DNA analysis of the jawbone of a human who lived in modern day Romania some 40,000 years ago has the most Neanderthal ancestry ever seen. Up to 9% of the ancient man’s DNA was Neanderthal, suggesting interbreeding occurred much earlier than previously thought. In fact, this European human had a Neanderthal ancestor four to six generations back in his family tree. How would it be to have a Neanderthal for a  great-great-great-grandfather?

40,000-year-old modern human jawbone reveals that this man had a Neandertal ancestor as recently as four to six generations back. Image:  Credit: MPI f. Evolutionary Anthropology/ Paabo

40,000-year-old modern human jawbone reveals that this man had a Neandertal ancestor as recently as four to six generations back. Image: Credit: MPI f. Evolutionary Anthropology/ Paabo

Most people living outside sub-Saharan Africa today have about 1 to 3 percent Neanderthal DNA. The study published today by a team of international researchers suggests, however, that the ancient Romanian’s genome contained 6 to 9% Neanderthal genes, as reported in Nature. Neanderthals lived in Europe until about 35,000 years ago, disappearing at the same time modern humans were spreading across the continent.

The jawbone was found in 2002 along with the skull of another individual in a cave in Romania called Pestera cu Oase. There were no artifacts found nearby, no clues that could indicate some cultural trademark to help identify who the individuals were or how they lived. From the start, the researchers knew there was something special to the jawbone, though. It predominantly had physical features resembling those of modern humans, but there were some uncanny Neanderthal traits that were also apparent. Radiocarbon dating determined the jawbone was between 37,000 and 42,000 years old.

David Reich at Harvard Medical School and Svante Pääbo at the Max Planck Institute in Germany then got involved and performed the genome sequencing.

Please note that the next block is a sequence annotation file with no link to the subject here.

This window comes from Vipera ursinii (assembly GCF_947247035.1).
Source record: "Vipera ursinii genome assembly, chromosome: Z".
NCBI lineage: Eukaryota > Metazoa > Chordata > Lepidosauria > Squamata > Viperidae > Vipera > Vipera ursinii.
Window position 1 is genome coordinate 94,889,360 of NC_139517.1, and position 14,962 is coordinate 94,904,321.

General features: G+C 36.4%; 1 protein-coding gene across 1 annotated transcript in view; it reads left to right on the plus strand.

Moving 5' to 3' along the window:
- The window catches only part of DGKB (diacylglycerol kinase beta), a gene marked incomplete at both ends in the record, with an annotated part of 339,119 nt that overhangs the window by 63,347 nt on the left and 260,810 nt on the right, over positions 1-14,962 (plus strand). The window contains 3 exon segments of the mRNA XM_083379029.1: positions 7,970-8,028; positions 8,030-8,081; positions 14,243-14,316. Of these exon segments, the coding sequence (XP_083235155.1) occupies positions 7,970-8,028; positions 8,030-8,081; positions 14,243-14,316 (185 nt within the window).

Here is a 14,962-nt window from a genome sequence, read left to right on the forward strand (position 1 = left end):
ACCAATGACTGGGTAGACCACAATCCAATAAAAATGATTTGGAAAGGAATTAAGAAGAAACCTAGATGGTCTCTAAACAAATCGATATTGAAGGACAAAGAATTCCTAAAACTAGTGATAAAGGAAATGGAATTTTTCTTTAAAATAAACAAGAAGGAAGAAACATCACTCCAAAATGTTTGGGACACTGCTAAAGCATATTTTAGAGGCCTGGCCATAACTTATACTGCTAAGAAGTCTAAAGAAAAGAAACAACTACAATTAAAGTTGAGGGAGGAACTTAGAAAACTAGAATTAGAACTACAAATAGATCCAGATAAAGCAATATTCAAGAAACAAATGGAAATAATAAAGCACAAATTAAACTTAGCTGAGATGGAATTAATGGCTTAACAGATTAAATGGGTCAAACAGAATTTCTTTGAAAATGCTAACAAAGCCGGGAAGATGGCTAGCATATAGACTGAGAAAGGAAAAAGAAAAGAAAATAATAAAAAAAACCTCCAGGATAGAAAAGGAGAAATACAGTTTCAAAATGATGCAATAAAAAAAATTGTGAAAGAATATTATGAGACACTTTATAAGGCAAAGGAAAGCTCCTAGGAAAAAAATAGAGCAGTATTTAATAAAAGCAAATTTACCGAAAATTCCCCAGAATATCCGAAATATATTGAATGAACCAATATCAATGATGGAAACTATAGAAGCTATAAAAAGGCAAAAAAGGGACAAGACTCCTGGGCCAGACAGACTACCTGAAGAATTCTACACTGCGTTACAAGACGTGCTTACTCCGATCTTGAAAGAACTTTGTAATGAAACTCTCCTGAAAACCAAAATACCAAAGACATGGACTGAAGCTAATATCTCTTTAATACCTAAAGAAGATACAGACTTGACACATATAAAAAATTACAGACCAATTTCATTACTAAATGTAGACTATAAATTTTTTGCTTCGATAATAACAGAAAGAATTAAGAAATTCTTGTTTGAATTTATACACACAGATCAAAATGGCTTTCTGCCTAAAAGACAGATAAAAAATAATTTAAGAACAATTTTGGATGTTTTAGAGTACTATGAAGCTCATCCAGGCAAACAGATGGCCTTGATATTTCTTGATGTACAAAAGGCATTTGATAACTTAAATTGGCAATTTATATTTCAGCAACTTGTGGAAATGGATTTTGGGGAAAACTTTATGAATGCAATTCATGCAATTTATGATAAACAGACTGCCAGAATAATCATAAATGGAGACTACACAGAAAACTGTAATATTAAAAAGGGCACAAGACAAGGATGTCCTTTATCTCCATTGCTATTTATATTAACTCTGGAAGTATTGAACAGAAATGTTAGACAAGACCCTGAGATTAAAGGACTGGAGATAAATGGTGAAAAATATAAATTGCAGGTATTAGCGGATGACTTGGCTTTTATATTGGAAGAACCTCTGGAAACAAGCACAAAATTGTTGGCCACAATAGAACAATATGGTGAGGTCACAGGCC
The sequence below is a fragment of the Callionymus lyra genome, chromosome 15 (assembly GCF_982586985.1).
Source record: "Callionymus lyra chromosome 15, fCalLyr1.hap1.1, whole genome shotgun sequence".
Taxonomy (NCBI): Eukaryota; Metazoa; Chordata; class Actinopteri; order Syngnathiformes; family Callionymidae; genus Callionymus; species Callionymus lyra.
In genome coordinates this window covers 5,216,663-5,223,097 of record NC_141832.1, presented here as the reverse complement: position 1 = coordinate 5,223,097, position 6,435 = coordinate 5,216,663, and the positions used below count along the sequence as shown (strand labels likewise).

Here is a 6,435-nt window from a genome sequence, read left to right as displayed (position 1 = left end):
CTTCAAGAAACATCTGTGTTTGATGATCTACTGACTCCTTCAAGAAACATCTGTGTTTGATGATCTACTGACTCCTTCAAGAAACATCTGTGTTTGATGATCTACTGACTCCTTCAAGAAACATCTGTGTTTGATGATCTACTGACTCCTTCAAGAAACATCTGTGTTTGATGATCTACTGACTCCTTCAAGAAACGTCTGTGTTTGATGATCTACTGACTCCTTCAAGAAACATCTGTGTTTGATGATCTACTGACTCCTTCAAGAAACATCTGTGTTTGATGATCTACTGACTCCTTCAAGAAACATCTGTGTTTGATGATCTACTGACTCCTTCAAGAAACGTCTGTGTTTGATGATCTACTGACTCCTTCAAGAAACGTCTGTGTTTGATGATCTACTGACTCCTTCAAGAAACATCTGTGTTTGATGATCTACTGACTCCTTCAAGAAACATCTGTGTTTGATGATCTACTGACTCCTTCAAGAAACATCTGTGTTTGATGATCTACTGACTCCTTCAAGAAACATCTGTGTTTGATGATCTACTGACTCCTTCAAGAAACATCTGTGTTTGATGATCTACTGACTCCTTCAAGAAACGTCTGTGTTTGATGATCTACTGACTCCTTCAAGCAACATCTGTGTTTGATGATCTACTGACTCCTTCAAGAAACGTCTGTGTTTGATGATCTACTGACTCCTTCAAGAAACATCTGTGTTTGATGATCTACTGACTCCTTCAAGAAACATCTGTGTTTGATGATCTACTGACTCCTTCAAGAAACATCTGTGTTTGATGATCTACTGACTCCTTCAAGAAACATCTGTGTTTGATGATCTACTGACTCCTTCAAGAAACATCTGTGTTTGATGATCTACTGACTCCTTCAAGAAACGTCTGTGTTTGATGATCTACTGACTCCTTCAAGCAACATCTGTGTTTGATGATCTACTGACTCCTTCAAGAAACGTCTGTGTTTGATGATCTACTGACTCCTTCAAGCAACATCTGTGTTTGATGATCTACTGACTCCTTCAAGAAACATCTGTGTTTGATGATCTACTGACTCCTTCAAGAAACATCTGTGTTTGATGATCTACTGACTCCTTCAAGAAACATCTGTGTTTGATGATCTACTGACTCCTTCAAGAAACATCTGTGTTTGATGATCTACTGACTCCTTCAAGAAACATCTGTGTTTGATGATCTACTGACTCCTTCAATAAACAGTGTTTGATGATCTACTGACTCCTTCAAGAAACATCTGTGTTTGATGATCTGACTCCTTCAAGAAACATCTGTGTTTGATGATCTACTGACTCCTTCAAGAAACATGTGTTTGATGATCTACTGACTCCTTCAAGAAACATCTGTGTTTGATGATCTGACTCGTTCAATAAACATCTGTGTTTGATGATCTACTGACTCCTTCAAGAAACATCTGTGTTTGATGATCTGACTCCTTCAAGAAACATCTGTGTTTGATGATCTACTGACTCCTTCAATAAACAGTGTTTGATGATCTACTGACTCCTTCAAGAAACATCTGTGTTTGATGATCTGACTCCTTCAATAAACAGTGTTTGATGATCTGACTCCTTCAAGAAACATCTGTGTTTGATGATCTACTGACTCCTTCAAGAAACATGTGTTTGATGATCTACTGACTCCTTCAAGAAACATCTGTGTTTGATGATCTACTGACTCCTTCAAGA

“Some Neanderthals clearly became incorporated in modern human societies,” said Pääbo, director of the Department of Evolutionary Genetics at the Max Planck Institute for Evolutionary Anthropology. “It is still unclear exactly how much of the complete Neanderthal genome exists today in people, but it seems to approach something like 40 percent.”

“But, of course, the Neanderthals are clearly extinct in the sense that they do not exist as an independent, separate group since some 30,000 or 40,000 years.”

“The sample is more closely related to Neanderthals than any other modern human we’ve ever looked at before,” Reich says.

“It’s an incredibly unexpected thing,” Reich says. “In the last few years, we’ve documented interbreeding between Neanderthals and modern humans, but we never thought we’d be so lucky to find someone so close to that event.”

Interesting enough, the Oase individual didn’t pass his Neanderthal ancestry to the present population, according to Reich.

“This sample, despite being in Romania, doesn’t yet look like Europeans today,” he says. “It is evidence of an initial modern human occupation of Europe that didn’t give rise to the later population. There may have been a pioneering group of modern humans that got to Europe, but was later replaced by other groups.”

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